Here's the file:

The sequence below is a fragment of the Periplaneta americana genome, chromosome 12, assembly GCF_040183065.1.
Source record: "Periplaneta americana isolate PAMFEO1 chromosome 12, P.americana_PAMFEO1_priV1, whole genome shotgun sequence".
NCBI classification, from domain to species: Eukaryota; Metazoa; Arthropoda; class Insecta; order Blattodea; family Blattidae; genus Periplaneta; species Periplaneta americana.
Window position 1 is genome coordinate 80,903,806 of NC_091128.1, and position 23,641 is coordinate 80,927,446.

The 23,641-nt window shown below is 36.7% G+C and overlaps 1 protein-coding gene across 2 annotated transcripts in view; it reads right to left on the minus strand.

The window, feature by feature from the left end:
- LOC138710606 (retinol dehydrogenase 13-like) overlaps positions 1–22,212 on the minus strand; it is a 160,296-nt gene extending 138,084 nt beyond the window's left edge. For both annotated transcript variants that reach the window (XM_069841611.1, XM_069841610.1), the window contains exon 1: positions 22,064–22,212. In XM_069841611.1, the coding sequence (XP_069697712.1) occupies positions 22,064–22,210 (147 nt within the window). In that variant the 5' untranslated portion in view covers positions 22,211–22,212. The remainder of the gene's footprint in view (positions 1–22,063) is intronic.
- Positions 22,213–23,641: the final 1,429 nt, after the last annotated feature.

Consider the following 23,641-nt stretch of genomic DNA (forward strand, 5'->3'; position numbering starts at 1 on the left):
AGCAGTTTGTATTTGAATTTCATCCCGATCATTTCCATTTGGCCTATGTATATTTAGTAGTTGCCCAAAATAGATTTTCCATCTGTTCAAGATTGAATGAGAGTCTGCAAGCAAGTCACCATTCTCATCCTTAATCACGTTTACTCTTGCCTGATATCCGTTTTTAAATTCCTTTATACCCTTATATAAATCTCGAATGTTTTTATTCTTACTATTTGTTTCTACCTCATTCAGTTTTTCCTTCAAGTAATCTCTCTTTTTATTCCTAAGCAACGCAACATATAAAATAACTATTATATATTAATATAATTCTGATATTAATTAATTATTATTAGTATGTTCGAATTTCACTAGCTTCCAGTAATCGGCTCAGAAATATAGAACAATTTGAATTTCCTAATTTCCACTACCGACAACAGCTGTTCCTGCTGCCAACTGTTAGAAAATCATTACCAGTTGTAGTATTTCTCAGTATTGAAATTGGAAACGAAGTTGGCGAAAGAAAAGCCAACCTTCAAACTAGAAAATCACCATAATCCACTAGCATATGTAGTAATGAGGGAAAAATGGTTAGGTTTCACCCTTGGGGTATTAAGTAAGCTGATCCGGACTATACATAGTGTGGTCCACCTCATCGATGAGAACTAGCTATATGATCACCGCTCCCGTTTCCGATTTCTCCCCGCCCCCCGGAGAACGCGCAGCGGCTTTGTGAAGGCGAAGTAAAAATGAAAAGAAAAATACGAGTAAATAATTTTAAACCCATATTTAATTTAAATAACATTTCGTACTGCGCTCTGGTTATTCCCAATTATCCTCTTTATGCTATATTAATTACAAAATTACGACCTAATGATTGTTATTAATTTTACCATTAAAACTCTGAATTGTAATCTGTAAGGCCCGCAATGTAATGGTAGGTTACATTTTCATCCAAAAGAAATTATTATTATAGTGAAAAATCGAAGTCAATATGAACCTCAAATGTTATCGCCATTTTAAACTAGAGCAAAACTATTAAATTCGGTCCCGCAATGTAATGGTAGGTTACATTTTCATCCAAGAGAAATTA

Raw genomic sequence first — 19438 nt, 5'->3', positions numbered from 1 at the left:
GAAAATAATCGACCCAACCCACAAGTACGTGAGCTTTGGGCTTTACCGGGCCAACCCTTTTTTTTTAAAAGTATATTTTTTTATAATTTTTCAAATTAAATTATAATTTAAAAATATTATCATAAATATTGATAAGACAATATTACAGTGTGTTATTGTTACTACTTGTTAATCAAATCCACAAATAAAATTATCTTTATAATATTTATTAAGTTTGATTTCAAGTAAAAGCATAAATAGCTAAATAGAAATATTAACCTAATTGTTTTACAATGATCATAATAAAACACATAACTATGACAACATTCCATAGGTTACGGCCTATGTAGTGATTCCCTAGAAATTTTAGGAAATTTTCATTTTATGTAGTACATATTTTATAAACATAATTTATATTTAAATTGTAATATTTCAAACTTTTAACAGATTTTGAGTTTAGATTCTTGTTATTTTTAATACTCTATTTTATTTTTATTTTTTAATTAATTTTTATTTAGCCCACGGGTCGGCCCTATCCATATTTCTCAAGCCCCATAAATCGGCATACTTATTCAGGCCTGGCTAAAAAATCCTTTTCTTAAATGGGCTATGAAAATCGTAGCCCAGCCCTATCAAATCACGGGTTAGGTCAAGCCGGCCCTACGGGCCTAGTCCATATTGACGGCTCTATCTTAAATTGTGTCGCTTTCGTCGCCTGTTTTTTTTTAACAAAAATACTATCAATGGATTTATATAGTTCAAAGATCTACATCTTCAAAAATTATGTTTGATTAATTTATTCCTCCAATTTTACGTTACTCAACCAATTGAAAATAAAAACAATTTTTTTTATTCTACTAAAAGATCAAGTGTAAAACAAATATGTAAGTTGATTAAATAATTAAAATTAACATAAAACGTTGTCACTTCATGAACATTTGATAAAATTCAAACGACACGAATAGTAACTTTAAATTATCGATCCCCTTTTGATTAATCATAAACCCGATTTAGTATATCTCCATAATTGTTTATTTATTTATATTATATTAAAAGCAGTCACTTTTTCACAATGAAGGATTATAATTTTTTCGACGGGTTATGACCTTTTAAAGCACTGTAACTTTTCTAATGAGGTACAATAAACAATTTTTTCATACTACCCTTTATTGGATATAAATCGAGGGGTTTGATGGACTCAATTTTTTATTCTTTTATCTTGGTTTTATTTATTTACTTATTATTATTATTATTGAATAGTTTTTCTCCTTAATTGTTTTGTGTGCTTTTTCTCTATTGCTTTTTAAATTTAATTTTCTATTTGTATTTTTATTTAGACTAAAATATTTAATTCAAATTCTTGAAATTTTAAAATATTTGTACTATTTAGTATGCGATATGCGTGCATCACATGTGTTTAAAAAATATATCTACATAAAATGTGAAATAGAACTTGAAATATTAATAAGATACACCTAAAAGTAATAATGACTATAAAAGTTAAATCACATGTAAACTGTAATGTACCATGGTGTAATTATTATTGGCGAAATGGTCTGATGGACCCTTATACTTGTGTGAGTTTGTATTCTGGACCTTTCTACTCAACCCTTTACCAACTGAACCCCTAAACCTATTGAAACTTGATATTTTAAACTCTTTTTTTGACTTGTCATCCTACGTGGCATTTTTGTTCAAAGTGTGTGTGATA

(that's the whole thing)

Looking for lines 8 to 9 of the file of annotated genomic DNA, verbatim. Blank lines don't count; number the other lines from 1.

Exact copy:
- Positions 22,213–23,641: the final 1,429 nt, after the last annotated feature.

Consider the following 23,641-nt stretch of genomic DNA (forward strand, 5'->3'; position numbering starts at 1 on the left):